Quindlen (nd) talks about the fears that people face in life, some of which are real whereas are people’s own creations. She brings this out through the symbolic monster that every child sees under the bed at night. It is apparent that this monster shows up only when the lights are out and the parents are no longer in the room. Though the parents understand that there is practically no monster that is usually under the bed, Quindlen refuses to act the conventional way adopted by the other parents; leaning under the bed and checking for the monster just to confirm to the innocent child that there is no monster. She debates whether to respond to the child that there is no monster or to let him deal with his ghosts.
Quindlen (nd) explains why she has such a feeling. In as much as children get frightened of these non-existent monsters and overgrow the fears with time, yet the monsters in life never go away. They are always around to haunt people. The unfortunate fact is that these monsters are more real and they strike at the most unexpected time. These monsters include but are not limited to the burglars who make away with people’s properties, uncaring lovers who break people’s hearts and disappear for good, failing marriages and relationships, troubles at work, and many more. These are shadows that lurk in peoples lives; shedding cold shivers down people’s spines wherever they are thought of.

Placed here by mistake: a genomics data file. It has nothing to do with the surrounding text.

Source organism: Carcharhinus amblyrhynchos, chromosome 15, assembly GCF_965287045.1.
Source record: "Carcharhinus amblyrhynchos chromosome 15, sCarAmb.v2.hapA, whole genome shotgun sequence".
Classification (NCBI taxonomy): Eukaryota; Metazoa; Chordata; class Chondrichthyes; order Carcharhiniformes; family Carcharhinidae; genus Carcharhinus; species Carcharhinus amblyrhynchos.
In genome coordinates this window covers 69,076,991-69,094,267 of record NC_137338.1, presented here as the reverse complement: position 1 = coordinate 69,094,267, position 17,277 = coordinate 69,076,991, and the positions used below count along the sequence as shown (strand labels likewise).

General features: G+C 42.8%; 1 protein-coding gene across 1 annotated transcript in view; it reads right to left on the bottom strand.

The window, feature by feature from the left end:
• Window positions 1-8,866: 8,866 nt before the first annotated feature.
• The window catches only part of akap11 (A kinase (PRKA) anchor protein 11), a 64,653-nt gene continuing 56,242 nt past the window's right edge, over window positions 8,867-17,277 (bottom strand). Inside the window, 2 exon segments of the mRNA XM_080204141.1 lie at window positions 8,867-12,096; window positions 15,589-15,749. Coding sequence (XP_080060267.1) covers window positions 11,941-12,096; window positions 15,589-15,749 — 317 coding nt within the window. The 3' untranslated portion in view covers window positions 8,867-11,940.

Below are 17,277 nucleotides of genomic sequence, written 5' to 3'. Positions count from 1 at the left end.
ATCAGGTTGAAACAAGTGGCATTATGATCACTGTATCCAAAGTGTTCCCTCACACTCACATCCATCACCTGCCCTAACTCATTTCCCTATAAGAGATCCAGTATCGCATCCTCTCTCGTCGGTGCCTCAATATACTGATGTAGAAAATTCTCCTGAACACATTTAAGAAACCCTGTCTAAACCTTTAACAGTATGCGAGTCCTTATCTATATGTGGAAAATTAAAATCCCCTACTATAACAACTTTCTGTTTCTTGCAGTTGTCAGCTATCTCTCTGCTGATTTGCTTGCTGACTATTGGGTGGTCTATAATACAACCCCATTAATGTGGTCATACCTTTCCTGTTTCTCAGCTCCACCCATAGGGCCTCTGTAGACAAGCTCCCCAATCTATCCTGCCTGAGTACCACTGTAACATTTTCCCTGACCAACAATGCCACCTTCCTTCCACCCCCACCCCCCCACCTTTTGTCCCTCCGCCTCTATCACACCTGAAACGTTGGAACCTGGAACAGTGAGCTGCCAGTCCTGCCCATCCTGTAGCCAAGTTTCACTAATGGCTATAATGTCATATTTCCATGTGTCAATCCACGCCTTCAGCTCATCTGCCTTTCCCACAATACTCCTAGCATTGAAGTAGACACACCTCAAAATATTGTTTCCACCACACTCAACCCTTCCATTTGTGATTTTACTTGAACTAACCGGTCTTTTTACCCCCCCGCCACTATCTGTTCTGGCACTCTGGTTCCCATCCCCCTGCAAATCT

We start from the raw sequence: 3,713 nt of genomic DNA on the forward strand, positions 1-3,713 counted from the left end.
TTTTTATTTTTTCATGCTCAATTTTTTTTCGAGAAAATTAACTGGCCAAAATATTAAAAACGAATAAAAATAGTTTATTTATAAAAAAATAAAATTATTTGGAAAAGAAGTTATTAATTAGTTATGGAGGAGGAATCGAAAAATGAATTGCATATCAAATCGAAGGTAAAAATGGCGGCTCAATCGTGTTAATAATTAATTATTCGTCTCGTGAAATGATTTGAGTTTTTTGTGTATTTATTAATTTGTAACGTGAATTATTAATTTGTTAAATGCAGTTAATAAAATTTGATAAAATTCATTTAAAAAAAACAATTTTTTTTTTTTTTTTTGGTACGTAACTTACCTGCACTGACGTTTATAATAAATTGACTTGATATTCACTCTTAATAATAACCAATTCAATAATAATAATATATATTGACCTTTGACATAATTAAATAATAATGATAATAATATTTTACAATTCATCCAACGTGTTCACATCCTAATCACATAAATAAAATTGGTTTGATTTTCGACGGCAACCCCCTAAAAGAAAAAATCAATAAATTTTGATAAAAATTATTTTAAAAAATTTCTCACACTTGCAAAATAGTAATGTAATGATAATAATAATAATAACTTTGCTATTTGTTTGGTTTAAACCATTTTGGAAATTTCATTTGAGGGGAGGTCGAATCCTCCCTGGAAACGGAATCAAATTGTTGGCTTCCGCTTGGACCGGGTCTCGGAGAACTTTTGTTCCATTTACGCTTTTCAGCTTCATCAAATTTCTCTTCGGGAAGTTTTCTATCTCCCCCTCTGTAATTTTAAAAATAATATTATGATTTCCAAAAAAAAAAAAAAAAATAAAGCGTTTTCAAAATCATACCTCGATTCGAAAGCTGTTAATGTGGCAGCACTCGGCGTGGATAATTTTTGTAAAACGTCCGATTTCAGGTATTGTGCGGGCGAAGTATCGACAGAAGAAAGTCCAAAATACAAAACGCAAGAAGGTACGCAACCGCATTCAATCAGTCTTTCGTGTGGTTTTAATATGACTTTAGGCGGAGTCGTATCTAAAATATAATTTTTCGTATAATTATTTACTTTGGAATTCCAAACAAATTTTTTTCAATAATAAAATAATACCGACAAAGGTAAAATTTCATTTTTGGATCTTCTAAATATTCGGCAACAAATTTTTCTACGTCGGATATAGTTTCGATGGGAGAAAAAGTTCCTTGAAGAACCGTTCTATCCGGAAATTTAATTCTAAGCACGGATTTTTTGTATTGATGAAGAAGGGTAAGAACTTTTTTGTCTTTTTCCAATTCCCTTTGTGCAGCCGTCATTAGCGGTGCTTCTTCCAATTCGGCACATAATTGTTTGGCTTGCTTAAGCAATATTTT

With this understanding, Quindlen (nd) argues that there is practically no need to make her son believe that there are no monsters in life. The fact of the matter is that they are there and it is upon the son to learn how to deal with them.
Quindlen, A. (nd). Monsters. (Attached).